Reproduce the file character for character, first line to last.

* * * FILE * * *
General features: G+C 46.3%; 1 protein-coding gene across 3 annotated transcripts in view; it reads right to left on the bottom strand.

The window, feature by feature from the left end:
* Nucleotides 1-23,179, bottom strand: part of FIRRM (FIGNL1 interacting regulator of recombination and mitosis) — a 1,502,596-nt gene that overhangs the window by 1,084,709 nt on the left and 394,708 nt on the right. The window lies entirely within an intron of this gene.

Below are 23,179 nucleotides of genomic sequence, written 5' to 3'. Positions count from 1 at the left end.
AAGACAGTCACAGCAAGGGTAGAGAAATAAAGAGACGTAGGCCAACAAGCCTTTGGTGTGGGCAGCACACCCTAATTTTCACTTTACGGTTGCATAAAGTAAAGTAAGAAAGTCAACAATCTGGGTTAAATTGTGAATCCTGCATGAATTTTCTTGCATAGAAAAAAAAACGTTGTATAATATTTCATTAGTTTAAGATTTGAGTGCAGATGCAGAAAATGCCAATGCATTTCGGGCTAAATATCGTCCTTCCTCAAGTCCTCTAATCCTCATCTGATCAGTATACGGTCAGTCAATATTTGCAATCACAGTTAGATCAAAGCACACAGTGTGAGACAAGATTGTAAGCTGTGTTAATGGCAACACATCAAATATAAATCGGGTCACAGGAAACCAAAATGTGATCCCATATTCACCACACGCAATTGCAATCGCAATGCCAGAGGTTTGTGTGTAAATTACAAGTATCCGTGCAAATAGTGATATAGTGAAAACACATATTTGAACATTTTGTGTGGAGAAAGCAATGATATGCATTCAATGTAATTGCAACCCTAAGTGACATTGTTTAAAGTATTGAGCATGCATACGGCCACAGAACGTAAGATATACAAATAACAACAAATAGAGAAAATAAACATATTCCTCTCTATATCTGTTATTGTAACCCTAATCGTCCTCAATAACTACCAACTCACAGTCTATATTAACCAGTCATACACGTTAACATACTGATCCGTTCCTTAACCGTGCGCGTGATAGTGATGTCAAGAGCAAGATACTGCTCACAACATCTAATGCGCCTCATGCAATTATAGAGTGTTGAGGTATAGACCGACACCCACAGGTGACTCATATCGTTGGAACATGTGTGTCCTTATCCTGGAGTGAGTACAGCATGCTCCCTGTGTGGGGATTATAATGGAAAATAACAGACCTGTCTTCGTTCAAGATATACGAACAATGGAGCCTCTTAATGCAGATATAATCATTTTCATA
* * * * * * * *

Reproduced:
General features: G+C 46.3%; 1 protein-coding gene across 3 annotated transcripts in view; it reads right to left on the bottom strand.

The window, feature by feature from the left end:
* Nucleotides 1-23,179, bottom strand: part of FIRRM (FIGNL1 interacting regulator of recombination and mitosis) — a 1,502,596-nt gene that overhangs the window by 1,084,709 nt on the left and 394,708 nt on the right. The window lies entirely within an intron of this gene.

Below are 23,179 nucleotides of genomic sequence, written 5' to 3'. Positions count from 1 at the left end.
AAGACAGTCACAGCAAGGGTAGAGAAATAAAGAGACGTAGGCCAACAAGCCTTTGGTGTGGGCAGCACACCCTAATTTTCACTTTACGGTTGCATAAAGTAAAGTAAGAAAGTCAACAATCTGGGTTAAATTGTGAATCCTGCATGAATTTTCTTGCATAGAAAAAAAAACGTTGTATAATATTTCATTAGTTTAAGATTTGAGTGCAGATGCAGAAAATGCCAATGCATTTCGGGCTAAATATCGTCCTTCCTCAAGTCCTCTAATCCTCATCTGATCAGTATACGGTCAGTCAATATTTGCAATCACAGTTAGATCAAAGCACACAGTGTGAGACAAGATTGTAAGCTGTGTTAATGGCAACACATCAAATATAAATCGGGTCACAGGAAACCAAAATGTGATCCCATATTCACCACACGCAATTGCAATCGCAATGCCAGAGGTTTGTGTGTAAATTACAAGTATCCGTGCAAATAGTGATATAGTGAAAACACATATTTGAACATTTTGTGTGGAGAAAGCAATGATATGCATTCAATGTAATTGCAACCCTAAGTGACATTGTTTAAAGTATTGAGCATGCATACGGCCACAGAACGTAAGATATACAAATAACAACAAATAGAGAAAATAAACATATTCCTCTCTATATCTGTTATTGTAACCCTAATCGTCCTCAATAACTACCAACTCACAGTCTATATTAACCAGTCATACACGTTAACATACTGATCCGTTCCTTAACCGTGCGCGTGATAGTGATGTCAAGAGCAAGATACTGCTCACAACATCTAATGCGCCTCATGCAATTATAGAGTGTTGAGGTATAGACCGACACCCACAGGTGACTCATATCGTTGGAACATGTGTGTCCTTATCCTGGAGTGAGTACAGCATGCTCCCTGTGTGGGGATTATAATGGAAAATAACAGACCTGTCTTCGTTCAAGATATACGAACAATGGAGCCTCTTAATGCAGATATAATCATTTTCATA